Man will be back in Tullamore Circuit Court on June 29
THE Offaly man who pretended he was working for Savills Auctioneers and duped investors in land deals has paid €20,000 in compensation, Tullamore Circuit Court heard on Friday morning (March 26).
Laurence Murphy, 39, Clonminch, Tullamore, is facing six-and-a-half years in jail unless he pays back €140,000 he stole from two men who believed they were using his services to invest in property.
On March 18 Mr Murphy undertook to pay €20,000 by bank draft and the matter was adjourned for a week for confirmation the money would clear.
When the case was called on Thursday morning Judge Keenan Johnson was told by defence counsel Niall Flynn, BL, that the money was being transferred from his solicitor's bank account to the account of the Offaly State Solicitor.
Because it had not yet appeared in the State Solicitor's account, an adjournment was granted to this morning.
Kevin White, BL, prosecuting, told Judge Johnson he could confirm the money had cleared and he applied for a further adjournment to the next Circuit Court sessions on June 29 for the remainder of the compensation.
Mr White reminded Judge Johnson that he had previously indicated the matter would be put back again on the basis that Mr Murphy was going to come forward with proposals to pay the rest of the money.
Judge Johnson granted the adjournment to June 29 and said it was his understanding that Mr Murphy had interests in companies which are to be sold.
“I expect monies to be here the next day. Time is of the essence in relation to this now and I expect those funds to be reimbursed in full to the victims the next day.”
Last week he ordered that when the €20,000 was paid it was to be given to the man who was at the largest loss, an individual who was due €105,000.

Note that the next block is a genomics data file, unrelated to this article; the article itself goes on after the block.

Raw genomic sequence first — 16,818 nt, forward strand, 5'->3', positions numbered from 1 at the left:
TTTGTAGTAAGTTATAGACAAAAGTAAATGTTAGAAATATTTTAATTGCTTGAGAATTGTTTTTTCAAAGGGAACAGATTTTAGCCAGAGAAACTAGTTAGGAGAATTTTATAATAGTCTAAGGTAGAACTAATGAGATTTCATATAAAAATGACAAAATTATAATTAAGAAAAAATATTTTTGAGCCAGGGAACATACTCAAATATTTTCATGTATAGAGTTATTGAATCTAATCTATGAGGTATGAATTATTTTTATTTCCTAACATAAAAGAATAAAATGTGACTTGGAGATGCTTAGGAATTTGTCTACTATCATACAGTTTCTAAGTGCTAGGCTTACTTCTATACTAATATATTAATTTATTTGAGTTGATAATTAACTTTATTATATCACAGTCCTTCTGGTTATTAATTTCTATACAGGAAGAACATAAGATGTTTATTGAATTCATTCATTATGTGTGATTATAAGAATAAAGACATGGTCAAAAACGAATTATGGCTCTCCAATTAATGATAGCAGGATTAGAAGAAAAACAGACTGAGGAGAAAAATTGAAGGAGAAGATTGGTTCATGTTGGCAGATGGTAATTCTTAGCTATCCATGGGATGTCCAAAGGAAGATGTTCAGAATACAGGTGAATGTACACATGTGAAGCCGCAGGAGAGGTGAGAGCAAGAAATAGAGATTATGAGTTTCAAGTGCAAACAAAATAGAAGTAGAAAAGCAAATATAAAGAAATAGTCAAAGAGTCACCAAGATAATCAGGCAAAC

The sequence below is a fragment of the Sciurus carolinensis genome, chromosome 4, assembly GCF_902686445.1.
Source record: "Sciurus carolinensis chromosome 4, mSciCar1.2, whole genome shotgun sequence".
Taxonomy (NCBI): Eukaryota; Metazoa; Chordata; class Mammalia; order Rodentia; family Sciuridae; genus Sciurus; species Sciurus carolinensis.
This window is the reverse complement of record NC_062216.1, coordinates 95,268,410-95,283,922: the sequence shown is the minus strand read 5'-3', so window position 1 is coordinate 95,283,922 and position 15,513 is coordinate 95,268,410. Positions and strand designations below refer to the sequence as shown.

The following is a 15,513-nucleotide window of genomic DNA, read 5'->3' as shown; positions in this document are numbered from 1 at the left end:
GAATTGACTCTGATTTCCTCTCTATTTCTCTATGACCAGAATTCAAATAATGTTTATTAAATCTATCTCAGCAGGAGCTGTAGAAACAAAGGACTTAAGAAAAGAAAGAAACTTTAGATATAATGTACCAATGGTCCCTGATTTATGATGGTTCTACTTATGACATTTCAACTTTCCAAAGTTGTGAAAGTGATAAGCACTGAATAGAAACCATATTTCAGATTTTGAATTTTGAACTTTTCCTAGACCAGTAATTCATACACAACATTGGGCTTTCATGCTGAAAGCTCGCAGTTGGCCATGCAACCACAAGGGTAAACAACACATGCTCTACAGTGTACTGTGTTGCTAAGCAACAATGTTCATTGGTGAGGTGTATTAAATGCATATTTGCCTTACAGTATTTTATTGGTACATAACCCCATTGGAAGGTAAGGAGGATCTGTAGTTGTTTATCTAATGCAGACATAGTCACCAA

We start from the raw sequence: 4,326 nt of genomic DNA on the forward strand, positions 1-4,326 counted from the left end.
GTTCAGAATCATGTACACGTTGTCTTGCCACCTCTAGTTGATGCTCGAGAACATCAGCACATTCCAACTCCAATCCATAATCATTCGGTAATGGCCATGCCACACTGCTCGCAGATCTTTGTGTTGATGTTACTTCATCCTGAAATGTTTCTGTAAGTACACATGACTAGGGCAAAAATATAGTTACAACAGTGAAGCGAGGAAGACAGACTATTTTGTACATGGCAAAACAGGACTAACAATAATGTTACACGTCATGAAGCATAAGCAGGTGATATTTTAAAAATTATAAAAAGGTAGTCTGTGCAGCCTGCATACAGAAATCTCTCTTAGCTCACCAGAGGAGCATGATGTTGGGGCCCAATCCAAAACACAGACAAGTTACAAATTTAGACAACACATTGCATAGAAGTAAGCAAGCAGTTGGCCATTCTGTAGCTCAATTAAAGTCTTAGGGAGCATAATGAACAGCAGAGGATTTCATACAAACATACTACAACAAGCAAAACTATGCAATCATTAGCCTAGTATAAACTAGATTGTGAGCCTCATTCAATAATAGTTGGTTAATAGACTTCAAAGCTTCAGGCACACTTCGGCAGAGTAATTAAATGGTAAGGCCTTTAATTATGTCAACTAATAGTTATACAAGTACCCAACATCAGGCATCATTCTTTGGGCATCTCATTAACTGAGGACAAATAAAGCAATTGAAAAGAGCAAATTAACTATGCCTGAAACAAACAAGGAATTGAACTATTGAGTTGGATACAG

Another man is at a loss of €35,000, the court was told earlier.
Tullamore Circuit Court heard on March 11 that Mr Murphy's conviction and suspended sentence arose when he obtained money while he was holding himself out as a property consultant and a man who was working for Savills Auctioneers.
That turned out not to be the case and the money which was obtained for the purpose of purchasing property, or putting down deposits, was never used for that purpose.
Instead, it was put into Mr Murphy's own account in AIB and never returned to the injured parties and no property was ever bought.
Mr Murphy entered a guilty plea in November 2018 and sentencing was then adjourned on a number of occasions for proposals from the accused to raise compensation.
The first proposal was that a loan secured against his mother's home be obtained and subsequently Mr Murphy proposed to sell a site at the rear of the family home but that fell through because the local authority would not grant planning permission for development there.
Mr Murphy told the court that he had started a hospitality business in December 2019 but it was totally wiped out in March 2020 and he was subsequently got involved with a technology company.
He said he also had a percentage shareholding which he could have released by the end of May and which would realise €187,000.
Judge Johnson told the accused, a father of one teenage child, that he deserved to be in jail because what he had done was outrageous, fraudulently producing receipts from Savills and stealing money from vulnerable people who were led up the garden path.
A previous sentencing hearing had been told Mr Murphy had paid €2,700 in compensation for the offences and he was said to have a dissociative personality disorder. He had worked in auctioneering all his life.
He had opened a bank account in the name of Savills and while acting as an agent for that firm, approached a developer saying he was selling land in Tullamore and in Duleek, Co Meath.
Cheques were paid over to Mr Murphy, believing he was paying Savills and the man making the payment received a receipt with a Savills logo and another with a forged signature.
When the man rang Savills he was told Mr Murphy did not work for them and was never employed by them.
Mr Murphy also received deposits from a number of people, including a pregnant woman, for rental properties which did not exist.
The full amount stolen by Mr Murphy was up to €250,000.
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